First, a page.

I graduated when I was 20, started working 2 weeks later, and had a MUCH easier schedule. But the sleeping problems didn't go away. I was struggling more and more to stay awake while driving. I would plan my schedule so that I could take a nap in my car between each store visit. When I moved out on my own I felt more free to take naps during the middle of the day or sleep in as much as I wanted to and quickly learned that the extra sleep I longed for didn't help. I was still tired no matter how long I slept.

I REALLY knew there was a problem when I became an instructor. I would fall asleep while driving to and from work. I struggled to keep awake starting 5 minutes into my commute and continued that way until I reached my destination and could get up and walk around. It didn't wake me up, but changing what i was doing seemed to help. I would sing in the car, or talk to myself and I wish I had a recorder with me so you could hear what I sounded like. I'm sure I sounded like I was a VERY drunk woman on the verge of blacking out...which I was, except, without any alcohol or drugs. And, the worst part (if that wasn't bad enough) is that when I was up in front of a class teaching, I would be hoping that what I was saying made sense because I would fall asleep while talking, standing up in front of a class. No super busy schedule now. Nothing besides a normal 9-5 type professional job. No kids. A decent but small home to keep up. No schoolwork to do. I felt so unbelievably lazy. My husband loved watching movies and I always looked forward to watching one with him because it was my opportunity to fall asleep without feeling guilty...although the $9 ticket price with no memory of the movie certainly was a bit of a shame.

It was probably another 3 years before I went to see a neurologist about it. I had finally convinced myself that it wasn't normal, and it wasn't going away. He monitored my sleeping patterns and we tried months of adjusting patterns to see if it could change. He had me on a couple weeks where I was supposed to sleep whenever I wanted to and however long I wanted to, just to see if it helped. It didn't. No matter when or how long I slept, I was always just as tired. We did an overnight sleep study where I was hooked up to wires ALL over. It came out normal, with mild restless legs syndrome. Not enough to explain the degree to which my symptoms were interfering with my life. Then, I got to do a MSLT (I think it stands for multiple sleep latency test), where this time I got to go into the sleep center hooked up to a few wires, and take a nap once an hour for twenty minutes. They measured how long I slept and how long it took me to fall asleep each time. Over 10 minutes (average) indicated no problem, 5-10 minutes indicates abnormal results, and less than 5 minutes to fall asleep indicates narcolepsy. I was at 6 or so. Unfortunately the day before the test I had a bad migraine, and I'm always very alert when I have a migraine otherwise we are sure it would have been less than 5 minutes and been a clear cut case.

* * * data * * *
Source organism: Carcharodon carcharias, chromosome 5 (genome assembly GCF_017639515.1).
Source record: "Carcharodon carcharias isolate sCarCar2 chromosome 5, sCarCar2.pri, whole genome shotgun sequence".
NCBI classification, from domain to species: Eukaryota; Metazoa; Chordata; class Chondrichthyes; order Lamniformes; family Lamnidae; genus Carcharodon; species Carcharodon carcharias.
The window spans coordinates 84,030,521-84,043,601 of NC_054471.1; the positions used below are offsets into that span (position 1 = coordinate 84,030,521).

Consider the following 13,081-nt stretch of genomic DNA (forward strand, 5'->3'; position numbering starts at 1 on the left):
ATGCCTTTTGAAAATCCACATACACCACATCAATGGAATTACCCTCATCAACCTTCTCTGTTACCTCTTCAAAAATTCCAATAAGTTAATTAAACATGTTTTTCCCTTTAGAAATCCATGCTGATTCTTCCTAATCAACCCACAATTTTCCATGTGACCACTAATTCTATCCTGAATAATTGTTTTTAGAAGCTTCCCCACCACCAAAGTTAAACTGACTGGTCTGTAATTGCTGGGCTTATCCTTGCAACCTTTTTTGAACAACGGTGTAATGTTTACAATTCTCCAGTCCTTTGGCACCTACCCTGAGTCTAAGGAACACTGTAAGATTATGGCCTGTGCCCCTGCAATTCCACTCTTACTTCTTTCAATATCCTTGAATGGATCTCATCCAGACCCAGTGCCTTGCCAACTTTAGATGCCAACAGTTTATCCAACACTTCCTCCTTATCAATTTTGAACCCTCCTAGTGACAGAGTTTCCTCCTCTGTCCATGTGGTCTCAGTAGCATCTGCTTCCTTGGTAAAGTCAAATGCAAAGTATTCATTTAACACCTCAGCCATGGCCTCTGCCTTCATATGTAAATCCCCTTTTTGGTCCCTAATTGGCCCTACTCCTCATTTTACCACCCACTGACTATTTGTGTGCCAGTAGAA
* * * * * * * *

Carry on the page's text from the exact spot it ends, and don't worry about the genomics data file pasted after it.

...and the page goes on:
Unfortunately, all this testing was in vain because Jason and I had already decided to start trying to have a baby, and therefore I couldn't take the prescribed medication anyway.

It has been 3 years since that study. Since I was pregnant and nursing for most of that time, there has been no need for me to go back to the neurologist for monitoring. But now that I'm not nursing I could probably go back for some provigil, although, they may not be willing to give it to me since we aren't on birth control. And, I'll probably have to do another set of tests. Which, isn't all that bad considering I can go and sleep all day!

Daily life for me is a challenge. I wake up as early as possible and still have the problem with the alarm clock and pressing the snooze button. I take the train most days so that I don't have to worry about driving. I do struggle to stay awake on the train because I want to be careful of what could happen if I don't. But its a struggle. Even when I take the train I have to drive 6 miles home, and about 2 miles into it I'm already struggling to stay awake. On the days I drive into work (Mondays, and occasional sporadic other days), I struggle the whole way TO work (yes, only shortly after I've woken up) and the whole way home. I dread the times I have to drive to Denton to go to classes because that, my friends, is a long drive from downtown Dallas, and I don't even make it to the 35/635 interchange before I'm falling asleep. Usually I plan for at least two stops to get up and walk around because that seems to help a little bit.

If I moved back to California, I wouldn't be allowed to have a Drivers license. It is mandatory for Dr's there to report Narcolepsy, and they don't give licenses to people with Narcolepsy (except, I guess, on an exception basis, but its rare). I don't blame them. I fear there will be a time when I will have to pull myself from driving altogether.

As I go through my day I often walk into walls, trip over my own feet, slur my speech, and have trouble finishing my sentences. Think about the time right before you fall asleep...that's how I feel all the time. The doctor says that if I take the medicine I'll be about 85% awake (compared to normal people). My immediate reaction was to ask him how alert I am now...he says somewhere between 40 and 60%, during the good times. I don't know any better...I really can't imagine what it would be like to just be awake and not be struggling to stay awake most of my day.